This is my favorite essay on the eccentricities of the English language. The author is Richard Lederer, who wrote Anguished English, Crazy English, Get Thee to a Punnery and other delightful books about language. Enjoy. Let’s face it. English is a crazy language. There is no egg in eggplant, nor ham in hamburger, neither apple […]
The (Lost) Art of Proofreading
I am continually amazed at the number of typos and other written errors I find. How could such mistakes happen? It’s easy because we read: The outside shapes of words, not the individual letters Words in phrases, not just individual words Words in context, not isolated from the sentence’s meaning. Specifically, aoccdrnig to rscheearch at […]
View image | gettyimages.com <Aoccdrnig to a rscheearch at Cmabrigde Uinervtisy, it deosn’t mttaer in waht oredr the ltteers in a wrod are, the olny iprmoetnt tihng is taht the frist and lsat ltteer be at the rghit pclae. The rset can be a total mses and you can sitll raed it wouthit porbelm. Tihs […]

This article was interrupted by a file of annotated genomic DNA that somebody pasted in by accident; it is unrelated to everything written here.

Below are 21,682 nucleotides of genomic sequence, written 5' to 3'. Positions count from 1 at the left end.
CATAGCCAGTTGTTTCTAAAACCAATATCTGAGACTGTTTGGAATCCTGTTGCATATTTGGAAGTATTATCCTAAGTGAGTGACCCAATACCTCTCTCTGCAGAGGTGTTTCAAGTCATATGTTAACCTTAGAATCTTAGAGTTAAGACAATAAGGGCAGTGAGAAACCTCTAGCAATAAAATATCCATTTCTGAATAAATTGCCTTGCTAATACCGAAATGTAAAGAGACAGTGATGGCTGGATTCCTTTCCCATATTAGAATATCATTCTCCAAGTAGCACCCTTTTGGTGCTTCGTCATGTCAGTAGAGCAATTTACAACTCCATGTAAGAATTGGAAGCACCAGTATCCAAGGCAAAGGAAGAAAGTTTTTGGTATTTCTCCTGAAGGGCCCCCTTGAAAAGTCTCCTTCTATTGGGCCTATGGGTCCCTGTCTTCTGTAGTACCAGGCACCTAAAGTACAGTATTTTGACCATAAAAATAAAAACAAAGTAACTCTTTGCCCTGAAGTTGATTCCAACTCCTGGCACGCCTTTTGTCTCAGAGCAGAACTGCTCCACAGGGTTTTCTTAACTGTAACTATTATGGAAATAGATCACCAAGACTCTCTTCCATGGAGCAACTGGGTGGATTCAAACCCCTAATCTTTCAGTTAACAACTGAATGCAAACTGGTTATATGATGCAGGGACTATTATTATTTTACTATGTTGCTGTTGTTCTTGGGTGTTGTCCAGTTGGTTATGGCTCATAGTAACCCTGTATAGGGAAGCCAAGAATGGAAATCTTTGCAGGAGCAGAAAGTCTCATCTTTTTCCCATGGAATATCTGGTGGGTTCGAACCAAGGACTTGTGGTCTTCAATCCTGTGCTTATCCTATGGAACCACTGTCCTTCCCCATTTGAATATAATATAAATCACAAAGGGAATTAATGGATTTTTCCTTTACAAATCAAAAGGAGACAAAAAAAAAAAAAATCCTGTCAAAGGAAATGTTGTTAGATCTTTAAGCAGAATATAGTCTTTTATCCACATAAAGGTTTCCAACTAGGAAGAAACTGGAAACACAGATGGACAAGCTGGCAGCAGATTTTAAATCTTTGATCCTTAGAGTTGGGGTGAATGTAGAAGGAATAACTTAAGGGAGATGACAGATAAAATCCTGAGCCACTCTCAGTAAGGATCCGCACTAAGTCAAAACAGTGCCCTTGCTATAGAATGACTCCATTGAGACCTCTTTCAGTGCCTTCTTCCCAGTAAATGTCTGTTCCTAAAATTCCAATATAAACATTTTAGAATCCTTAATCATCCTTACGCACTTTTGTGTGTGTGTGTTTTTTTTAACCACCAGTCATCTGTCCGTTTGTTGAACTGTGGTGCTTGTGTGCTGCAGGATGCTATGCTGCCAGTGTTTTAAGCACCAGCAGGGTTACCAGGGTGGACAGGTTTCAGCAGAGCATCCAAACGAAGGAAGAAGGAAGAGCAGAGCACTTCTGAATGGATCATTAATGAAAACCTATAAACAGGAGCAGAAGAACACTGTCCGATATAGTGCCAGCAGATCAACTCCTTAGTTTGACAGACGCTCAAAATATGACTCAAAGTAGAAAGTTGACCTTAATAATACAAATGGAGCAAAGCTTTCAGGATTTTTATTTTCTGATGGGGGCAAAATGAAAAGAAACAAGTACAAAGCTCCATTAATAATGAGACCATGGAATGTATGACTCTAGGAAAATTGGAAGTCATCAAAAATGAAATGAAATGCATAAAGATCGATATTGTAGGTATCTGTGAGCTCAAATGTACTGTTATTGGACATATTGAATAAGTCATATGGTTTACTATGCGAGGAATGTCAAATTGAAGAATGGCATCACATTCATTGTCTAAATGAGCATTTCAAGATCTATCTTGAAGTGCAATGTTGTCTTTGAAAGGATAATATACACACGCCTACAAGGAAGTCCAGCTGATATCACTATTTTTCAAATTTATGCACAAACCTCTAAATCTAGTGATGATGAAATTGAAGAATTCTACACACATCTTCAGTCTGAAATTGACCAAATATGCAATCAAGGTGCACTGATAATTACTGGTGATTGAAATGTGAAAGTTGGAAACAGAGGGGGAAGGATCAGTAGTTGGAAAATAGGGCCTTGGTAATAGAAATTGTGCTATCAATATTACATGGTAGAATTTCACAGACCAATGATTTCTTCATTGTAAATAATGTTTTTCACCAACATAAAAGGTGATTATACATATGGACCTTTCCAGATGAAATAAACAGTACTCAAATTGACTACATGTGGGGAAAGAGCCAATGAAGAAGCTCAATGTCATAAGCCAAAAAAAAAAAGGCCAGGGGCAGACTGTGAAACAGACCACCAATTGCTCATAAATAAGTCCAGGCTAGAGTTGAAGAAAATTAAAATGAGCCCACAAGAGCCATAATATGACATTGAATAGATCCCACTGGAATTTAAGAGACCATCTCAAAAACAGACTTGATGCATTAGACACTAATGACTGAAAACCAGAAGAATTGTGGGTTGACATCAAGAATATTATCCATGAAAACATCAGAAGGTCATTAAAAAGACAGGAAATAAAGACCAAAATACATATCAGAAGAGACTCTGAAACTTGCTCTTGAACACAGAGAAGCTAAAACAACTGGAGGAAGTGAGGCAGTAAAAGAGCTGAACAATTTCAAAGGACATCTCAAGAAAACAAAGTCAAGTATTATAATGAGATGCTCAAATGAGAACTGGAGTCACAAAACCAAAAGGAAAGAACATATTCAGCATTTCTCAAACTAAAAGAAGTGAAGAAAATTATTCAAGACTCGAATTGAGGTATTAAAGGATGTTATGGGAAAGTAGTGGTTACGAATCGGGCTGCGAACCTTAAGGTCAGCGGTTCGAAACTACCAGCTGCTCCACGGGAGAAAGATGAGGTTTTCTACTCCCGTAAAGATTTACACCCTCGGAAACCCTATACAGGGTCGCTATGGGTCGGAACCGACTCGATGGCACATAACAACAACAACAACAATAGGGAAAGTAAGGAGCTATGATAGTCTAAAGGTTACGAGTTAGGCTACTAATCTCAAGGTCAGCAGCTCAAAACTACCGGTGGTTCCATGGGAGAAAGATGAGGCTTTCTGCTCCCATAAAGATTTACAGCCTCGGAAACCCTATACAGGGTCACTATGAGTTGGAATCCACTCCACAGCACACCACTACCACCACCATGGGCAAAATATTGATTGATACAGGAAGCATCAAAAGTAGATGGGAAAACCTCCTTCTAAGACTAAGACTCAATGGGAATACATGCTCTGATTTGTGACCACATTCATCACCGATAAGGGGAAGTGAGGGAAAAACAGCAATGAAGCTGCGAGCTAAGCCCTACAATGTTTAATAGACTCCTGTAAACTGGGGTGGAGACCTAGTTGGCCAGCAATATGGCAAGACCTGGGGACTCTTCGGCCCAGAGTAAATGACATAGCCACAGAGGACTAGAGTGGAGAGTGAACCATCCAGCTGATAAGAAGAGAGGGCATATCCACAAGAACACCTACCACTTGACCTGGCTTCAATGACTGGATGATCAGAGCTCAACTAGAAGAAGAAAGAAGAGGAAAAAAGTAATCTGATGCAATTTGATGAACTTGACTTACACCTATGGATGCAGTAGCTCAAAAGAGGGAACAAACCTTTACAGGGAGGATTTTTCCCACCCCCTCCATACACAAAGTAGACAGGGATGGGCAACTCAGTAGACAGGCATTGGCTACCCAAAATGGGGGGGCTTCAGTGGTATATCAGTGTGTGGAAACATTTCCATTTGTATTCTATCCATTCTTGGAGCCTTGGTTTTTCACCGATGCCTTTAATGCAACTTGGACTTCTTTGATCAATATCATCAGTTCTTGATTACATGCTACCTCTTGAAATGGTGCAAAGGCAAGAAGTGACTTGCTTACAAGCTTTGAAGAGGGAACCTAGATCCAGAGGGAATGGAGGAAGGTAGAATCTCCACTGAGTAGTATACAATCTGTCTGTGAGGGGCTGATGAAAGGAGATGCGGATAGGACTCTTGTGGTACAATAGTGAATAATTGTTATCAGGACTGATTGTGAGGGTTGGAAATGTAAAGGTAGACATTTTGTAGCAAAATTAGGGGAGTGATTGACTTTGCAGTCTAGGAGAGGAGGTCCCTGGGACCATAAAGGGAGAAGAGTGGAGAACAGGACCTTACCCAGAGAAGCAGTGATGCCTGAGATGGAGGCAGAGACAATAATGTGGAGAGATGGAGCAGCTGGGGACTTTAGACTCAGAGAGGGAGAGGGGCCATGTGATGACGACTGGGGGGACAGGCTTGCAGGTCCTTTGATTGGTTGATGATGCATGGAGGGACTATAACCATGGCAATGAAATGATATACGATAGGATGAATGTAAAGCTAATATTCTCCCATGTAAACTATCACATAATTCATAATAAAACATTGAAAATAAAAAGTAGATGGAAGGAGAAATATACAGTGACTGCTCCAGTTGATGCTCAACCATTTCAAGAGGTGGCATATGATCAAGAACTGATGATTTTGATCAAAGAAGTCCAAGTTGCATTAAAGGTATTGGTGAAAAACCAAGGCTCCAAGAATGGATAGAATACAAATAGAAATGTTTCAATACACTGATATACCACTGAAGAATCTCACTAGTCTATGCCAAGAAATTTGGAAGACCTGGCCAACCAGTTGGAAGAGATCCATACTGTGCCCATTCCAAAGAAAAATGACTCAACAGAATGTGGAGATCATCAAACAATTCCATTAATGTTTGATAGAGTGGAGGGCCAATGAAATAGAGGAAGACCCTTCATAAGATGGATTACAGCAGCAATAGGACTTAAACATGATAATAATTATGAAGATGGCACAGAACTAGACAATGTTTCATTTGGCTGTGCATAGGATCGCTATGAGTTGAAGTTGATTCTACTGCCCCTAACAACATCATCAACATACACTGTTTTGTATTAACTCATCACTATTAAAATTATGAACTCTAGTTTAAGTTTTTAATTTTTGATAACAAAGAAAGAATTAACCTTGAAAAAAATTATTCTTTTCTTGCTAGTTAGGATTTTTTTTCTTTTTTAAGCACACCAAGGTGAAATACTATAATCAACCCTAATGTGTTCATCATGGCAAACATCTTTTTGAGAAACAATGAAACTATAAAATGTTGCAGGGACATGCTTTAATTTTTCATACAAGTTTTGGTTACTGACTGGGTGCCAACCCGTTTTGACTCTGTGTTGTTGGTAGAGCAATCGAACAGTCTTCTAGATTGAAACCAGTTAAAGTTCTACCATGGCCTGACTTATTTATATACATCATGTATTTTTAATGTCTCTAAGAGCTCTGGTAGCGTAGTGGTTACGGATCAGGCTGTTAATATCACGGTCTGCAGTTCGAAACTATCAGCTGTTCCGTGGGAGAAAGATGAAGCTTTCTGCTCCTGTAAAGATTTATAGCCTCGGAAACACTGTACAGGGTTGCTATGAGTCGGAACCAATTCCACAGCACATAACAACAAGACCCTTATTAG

Use a Hyphen for Clarity
Use a hyphen when you need to connect two or more words together to avoid confusion or ambiguity. One common use is to connect two adjectives that modify one noun (the “compound modifier”). For example, it’s “the third-place runner,” “the last-chance offer” and “the best-selling novel.” In these cases, the two words together describe the […]
Writing Tips: Save the Apostrophe!
I just saw a magazine refer to its “reader’s” and “advertiser’s.” Obviously the editor (who should know better) does not understand the apostrophe at all. The episode reminded me of this article I wrote several years ago about the apostrophe. I hope you find it helpful. Help! Call me old-fashioned, but I believe spelling, grammar and punctuation are […]